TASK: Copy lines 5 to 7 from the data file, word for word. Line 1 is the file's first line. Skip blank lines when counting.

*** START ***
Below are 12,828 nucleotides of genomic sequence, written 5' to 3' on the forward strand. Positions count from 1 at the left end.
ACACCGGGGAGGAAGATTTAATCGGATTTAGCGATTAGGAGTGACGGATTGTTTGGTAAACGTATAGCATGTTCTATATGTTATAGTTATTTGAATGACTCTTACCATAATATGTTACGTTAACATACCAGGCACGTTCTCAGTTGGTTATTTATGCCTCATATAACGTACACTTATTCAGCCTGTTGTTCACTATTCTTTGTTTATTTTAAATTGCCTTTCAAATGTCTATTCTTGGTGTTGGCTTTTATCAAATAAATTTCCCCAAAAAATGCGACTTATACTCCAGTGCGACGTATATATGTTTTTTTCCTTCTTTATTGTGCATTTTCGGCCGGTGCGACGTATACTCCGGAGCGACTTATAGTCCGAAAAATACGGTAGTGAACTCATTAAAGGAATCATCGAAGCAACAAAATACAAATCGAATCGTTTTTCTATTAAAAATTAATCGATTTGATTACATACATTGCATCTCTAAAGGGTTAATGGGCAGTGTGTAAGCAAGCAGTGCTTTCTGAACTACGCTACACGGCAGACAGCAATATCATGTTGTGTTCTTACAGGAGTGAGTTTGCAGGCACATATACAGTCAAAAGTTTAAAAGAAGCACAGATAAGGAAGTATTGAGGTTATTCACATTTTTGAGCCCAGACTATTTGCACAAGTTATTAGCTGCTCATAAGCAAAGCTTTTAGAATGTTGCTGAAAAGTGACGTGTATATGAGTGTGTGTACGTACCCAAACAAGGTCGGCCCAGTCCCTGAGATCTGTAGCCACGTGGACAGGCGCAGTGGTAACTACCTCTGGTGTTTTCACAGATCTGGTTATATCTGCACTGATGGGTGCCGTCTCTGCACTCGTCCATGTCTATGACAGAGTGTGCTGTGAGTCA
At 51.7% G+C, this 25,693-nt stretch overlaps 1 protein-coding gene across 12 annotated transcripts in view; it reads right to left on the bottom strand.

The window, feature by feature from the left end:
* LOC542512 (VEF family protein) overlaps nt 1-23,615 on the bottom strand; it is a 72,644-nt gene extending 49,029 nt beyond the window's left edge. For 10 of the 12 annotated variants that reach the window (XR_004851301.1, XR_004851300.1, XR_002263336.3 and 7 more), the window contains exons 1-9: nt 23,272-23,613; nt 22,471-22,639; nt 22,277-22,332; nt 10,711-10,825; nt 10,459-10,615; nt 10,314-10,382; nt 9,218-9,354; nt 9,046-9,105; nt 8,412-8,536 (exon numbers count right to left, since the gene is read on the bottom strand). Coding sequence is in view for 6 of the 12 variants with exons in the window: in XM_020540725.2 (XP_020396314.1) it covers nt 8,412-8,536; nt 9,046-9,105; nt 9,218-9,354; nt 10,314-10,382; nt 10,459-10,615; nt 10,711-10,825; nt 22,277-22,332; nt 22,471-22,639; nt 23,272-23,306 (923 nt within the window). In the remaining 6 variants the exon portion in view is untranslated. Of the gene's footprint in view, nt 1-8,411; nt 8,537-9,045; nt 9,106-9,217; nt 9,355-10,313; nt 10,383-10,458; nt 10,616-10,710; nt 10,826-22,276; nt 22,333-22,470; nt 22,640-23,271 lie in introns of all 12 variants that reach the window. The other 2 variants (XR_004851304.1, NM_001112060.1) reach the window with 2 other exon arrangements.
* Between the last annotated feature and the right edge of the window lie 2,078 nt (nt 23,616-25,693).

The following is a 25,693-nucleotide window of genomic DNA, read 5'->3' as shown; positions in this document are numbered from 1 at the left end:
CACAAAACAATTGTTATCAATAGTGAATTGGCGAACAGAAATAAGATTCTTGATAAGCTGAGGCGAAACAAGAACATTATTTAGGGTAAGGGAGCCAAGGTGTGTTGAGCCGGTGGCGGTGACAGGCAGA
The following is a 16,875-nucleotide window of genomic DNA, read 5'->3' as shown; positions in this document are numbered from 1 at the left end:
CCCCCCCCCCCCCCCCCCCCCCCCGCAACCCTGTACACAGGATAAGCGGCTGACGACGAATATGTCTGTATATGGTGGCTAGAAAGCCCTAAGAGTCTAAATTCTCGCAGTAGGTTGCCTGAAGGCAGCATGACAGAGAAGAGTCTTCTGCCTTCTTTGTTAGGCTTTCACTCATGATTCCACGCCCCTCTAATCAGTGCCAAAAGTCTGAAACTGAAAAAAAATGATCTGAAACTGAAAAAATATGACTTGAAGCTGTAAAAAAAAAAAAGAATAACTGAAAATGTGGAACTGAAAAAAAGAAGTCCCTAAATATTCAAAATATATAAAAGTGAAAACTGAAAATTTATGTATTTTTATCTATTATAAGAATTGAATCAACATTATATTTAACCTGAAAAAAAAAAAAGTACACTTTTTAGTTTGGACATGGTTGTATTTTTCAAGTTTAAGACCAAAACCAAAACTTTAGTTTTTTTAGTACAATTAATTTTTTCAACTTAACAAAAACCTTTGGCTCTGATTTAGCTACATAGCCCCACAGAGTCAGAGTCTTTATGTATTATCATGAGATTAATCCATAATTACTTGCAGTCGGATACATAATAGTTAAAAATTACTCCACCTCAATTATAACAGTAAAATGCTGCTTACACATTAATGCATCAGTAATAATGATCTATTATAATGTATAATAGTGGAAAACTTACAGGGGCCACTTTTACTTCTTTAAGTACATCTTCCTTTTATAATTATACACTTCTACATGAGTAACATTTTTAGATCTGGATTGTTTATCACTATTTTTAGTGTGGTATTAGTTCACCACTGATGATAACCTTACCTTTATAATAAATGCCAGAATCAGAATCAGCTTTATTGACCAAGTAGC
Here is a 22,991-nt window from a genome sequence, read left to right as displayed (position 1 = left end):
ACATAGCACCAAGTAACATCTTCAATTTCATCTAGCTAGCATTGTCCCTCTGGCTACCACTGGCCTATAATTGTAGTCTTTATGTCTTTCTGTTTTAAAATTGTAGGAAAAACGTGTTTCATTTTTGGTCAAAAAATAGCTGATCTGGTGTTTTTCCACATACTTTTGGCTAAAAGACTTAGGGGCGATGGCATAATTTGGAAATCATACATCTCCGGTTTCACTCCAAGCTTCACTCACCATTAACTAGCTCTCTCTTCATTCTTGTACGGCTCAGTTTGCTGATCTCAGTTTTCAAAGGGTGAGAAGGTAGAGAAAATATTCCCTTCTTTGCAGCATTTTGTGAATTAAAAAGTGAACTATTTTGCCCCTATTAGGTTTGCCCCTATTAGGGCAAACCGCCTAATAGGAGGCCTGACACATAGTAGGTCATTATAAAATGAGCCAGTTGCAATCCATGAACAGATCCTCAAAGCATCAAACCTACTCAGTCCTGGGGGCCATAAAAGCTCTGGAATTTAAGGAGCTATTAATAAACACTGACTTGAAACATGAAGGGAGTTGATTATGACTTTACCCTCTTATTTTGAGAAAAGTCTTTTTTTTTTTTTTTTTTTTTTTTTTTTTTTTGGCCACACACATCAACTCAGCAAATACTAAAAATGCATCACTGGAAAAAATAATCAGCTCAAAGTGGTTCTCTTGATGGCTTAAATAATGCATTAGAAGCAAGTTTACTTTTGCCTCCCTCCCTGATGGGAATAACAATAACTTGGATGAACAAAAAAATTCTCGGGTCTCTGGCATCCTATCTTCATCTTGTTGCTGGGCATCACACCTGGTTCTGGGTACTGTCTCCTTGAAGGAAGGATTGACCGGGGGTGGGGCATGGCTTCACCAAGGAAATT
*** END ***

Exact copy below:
* LOC542512 (VEF family protein) overlaps nt 1-23,615 on the bottom strand; it is a 72,644-nt gene extending 49,029 nt beyond the window's left edge. For 10 of the 12 annotated variants that reach the window (XR_004851301.1, XR_004851300.1, XR_002263336.3 and 7 more), the window contains exons 1-9: nt 23,272-23,613; nt 22,471-22,639; nt 22,277-22,332; nt 10,711-10,825; nt 10,459-10,615; nt 10,314-10,382; nt 9,218-9,354; nt 9,046-9,105; nt 8,412-8,536 (exon numbers count right to left, since the gene is read on the bottom strand). Coding sequence is in view for 6 of the 12 variants with exons in the window: in XM_020540725.2 (XP_020396314.1) it covers nt 8,412-8,536; nt 9,046-9,105; nt 9,218-9,354; nt 10,314-10,382; nt 10,459-10,615; nt 10,711-10,825; nt 22,277-22,332; nt 22,471-22,639; nt 23,272-23,306 (923 nt within the window). In the remaining 6 variants the exon portion in view is untranslated. Of the gene's footprint in view, nt 1-8,411; nt 8,537-9,045; nt 9,106-9,217; nt 9,355-10,313; nt 10,383-10,458; nt 10,616-10,710; nt 10,826-22,276; nt 22,333-22,470; nt 22,640-23,271 lie in introns of all 12 variants that reach the window. The other 2 variants (XR_004851304.1, NM_001112060.1) reach the window with 2 other exon arrangements.
* Between the last annotated feature and the right edge of the window lie 2,078 nt (nt 23,616-25,693).

The following is a 25,693-nucleotide window of genomic DNA, read 5'->3' as shown; positions in this document are numbered from 1 at the left end: